Baggage

Coming after but preceding the messenger bag made of Dow Weathermate. This is the initial over-the-shoulder bag. As you can see the material is a PVC coated nylon which has been printed over with Chicago’s WestTown banner icon. The banner itself was approximately 30″x56″ so it had just enough dimension to make a good size bag out of and even use the left-overs for an outside pocket to span the front. What you cannot see is that this bag was made out of completely scavenged materials aside from the bias tape and thread. the inside liner is made out white tarping, which came as packaging for a bed mattress. The Velcro, black-webbing, and black-plastic buckles were extracted from an existing Timbuk2 bag*. And the strap is a seat-belt which has quick-release-like snapping hooks on each far end of the 2″ webbing, it is almost exactly like what you would see in a commercial aircraft.

The design for this one was simple, the only objectives were to create something with a couple of outside pockets, primarily thinking about a U-Lock pocket for quick and easy access. Another feature would be a bit of extra durability from the “boot” on the bottom. In this case the “boot” is just the outside pocket extended to the bottom of the bag and then all the way around and up the back (only climbing the back of the bag by about 2.5″). The outside pockets have been tacked at the base of the front so that your various tools or what have you do not slip under the base and become hard to reach (the middle pocket is sewn slightly deeper to go under the “V” cut, which is not visible in these picture. The “V” cut resulted from having to reinforce the banner where a small half moon was cut into it so that wind not blow it around quite as much. Lastly, some of the stitching is less than ideal in terms of aesthetics, this was made pre-presser-foot alterations, and that combined with the unpredictability of how slippery these two materials were ended with some unsightly seams. All in all – it was a good bag, with very large capacity, plenty of ways to separate cargo and resistant to weather as well as you could hope for an old banner and some scavenged tarping material.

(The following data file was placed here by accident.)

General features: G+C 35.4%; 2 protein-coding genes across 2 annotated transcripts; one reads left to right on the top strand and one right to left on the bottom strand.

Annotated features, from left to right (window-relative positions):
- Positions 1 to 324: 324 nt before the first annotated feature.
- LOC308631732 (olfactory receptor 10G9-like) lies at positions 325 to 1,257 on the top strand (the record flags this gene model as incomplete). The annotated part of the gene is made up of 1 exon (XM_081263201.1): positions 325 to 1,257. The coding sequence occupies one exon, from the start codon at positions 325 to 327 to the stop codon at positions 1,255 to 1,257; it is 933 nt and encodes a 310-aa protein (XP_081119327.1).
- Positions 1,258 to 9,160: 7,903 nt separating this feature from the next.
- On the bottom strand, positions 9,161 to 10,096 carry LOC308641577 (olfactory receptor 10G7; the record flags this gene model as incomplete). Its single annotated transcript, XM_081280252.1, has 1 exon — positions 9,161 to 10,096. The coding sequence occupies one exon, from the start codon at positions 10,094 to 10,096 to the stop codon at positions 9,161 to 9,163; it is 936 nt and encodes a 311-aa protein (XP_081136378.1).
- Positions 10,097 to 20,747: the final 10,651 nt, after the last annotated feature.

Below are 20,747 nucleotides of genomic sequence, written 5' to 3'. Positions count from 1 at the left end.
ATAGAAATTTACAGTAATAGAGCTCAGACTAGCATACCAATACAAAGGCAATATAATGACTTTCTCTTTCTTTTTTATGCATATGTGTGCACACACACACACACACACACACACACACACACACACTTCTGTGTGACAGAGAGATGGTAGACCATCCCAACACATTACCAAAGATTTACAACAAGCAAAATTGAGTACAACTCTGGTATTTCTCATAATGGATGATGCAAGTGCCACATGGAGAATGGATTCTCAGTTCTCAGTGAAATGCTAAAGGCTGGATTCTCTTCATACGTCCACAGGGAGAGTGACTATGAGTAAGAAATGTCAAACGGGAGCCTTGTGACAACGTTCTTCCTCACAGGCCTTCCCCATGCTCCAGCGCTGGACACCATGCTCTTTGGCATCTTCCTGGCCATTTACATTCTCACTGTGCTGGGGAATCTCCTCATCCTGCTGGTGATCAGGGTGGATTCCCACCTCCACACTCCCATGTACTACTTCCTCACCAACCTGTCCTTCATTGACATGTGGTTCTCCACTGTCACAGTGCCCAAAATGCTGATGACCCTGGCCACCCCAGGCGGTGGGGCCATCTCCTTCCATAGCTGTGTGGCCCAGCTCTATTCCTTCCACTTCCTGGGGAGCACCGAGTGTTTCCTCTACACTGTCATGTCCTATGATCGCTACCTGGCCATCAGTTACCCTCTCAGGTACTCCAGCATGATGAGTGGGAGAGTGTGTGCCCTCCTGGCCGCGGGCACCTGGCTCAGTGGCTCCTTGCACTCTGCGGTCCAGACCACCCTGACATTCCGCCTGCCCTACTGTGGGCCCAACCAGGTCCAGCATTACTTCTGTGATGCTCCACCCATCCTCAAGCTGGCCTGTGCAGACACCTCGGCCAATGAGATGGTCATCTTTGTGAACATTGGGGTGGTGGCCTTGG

*Unfortunately, that is all they are good for these days – cutting up. Since the production has moved away from the companies home in SanFrancisco, the materials and certain aspects of the craftsmanship have gone below sub-par, by increasing quality control, some quality has been lost, but most significantly, their respect and heart has been lost. Now it would appear that all that is left for the positive is consistency.

2 Comments so far

  1. BROTHER DB2-B791-015 » Smocking December 22nd, 2007 1:08 pm

    […] articles, in three phases. The first four were a result from building the initial courier bag (“V” Bag) that came from the street banner material and the tarping. Going with this, new tarping was […]

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